Tsai Ing-Wen Case Study

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On January 16, 2016, Taiwan elected its first female president, Tsai Ing-wen. After winning a landslide victory against the incumbent party, Kuomintang and their candidate Eric Chu, Tsai Ing-Wen became only the second candidate from the DPP to win the presidency in Taiwan. The DPP also had a successful victory in the legislative elections, the Yuan, where the KMT lost its majority for the first time in Taiwanese history. The large victory of the DPP and its candidate Tsai Ing-Wen is extremely significant. When analyzing Taiwan’s recent election, Tsai Ing-wen’s highly effective campaign is an immediate stand out. Tsai Ing-wen advocated for economic stability and improving societal inequalities throughout her campaign, which resonated
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Taiwan’s peaceful transition from a single party dictatorship and martial law in 1986 to this 2016 election shows the desire for democracy and liberalization in Taiwan’s society. For only the second time since 1996, when free elections began, the KMT or the Kuomintang Party, has lost the campaign for the presidency. Historically the DPP is portrayed as a pro-independence party, and this struggle for independence and national identity always plays a crucial role in any political election in Taiwan. This makes the victory of Tsai Ing-wen, and the DPP, that much more …show more content…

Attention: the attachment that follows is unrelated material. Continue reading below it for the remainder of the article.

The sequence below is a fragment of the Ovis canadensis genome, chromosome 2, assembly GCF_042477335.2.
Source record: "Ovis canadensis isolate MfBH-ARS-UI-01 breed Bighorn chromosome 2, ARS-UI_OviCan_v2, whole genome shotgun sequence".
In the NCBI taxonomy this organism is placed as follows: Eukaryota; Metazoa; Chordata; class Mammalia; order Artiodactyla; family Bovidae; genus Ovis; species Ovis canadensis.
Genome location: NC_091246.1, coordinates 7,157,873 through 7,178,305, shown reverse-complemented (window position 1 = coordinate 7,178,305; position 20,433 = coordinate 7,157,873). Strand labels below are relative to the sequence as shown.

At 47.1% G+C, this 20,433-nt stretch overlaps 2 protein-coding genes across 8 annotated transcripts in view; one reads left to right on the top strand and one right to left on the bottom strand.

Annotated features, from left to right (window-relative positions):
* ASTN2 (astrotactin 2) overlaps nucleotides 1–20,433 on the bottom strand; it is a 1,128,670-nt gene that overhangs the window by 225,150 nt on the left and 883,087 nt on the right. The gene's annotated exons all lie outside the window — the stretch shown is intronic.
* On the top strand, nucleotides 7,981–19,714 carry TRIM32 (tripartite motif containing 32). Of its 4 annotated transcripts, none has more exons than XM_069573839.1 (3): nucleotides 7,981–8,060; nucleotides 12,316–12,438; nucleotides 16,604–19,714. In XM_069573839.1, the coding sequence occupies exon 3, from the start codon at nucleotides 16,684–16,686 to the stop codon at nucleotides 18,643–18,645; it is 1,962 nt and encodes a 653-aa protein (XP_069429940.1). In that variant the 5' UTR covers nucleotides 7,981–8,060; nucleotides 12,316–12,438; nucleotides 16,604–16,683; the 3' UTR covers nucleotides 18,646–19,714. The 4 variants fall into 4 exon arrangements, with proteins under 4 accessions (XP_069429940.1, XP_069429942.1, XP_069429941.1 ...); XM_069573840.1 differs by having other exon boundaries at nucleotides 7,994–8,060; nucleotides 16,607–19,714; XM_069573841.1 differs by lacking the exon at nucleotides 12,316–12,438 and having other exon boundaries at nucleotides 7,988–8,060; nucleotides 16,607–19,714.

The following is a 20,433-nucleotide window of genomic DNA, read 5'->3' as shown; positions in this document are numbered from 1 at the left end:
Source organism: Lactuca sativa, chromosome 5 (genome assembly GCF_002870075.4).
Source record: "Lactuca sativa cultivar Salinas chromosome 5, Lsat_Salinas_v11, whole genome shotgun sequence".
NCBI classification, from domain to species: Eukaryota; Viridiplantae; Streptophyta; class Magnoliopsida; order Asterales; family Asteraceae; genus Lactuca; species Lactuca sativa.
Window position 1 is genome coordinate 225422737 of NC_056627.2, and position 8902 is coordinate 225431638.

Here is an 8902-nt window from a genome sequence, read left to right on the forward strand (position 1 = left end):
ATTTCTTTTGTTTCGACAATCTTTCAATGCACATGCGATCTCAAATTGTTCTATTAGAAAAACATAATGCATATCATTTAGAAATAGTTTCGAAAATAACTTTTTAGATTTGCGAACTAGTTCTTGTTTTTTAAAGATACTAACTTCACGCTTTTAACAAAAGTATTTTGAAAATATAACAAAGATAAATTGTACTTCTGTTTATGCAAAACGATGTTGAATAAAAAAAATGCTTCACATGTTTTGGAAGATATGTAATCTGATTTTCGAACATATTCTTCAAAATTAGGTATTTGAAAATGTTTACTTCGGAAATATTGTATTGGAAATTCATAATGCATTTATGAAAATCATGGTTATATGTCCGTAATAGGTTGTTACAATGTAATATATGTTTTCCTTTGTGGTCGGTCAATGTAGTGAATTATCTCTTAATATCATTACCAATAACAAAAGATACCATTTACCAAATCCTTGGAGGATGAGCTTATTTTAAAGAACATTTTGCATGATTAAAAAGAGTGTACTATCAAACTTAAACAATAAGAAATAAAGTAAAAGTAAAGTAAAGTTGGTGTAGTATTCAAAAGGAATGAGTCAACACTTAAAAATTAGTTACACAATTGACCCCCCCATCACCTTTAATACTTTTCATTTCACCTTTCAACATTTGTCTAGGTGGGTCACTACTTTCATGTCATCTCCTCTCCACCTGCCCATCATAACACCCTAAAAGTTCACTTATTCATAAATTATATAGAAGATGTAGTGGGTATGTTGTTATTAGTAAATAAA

In January of 2012, The Kuomintang Party and their candidate Ma Ying-jeou won the general election by receiving more than 800,000 more votes than their opposition, Tsai Ing-wen and the DPP. The KMT was also able to maintain the majority of seats in the Legislative Yuan. It is important to note, however, that even though the DPP wasn’t able to security the victory in the general elections, it had a much more successful election results than the 2008 election. Ultimately, the DPP was unable to clinch the majority in both the general and the legislative elections. This defeat was significant, however, because it taught Tsai Ing-wen and her party, the DPP, some important

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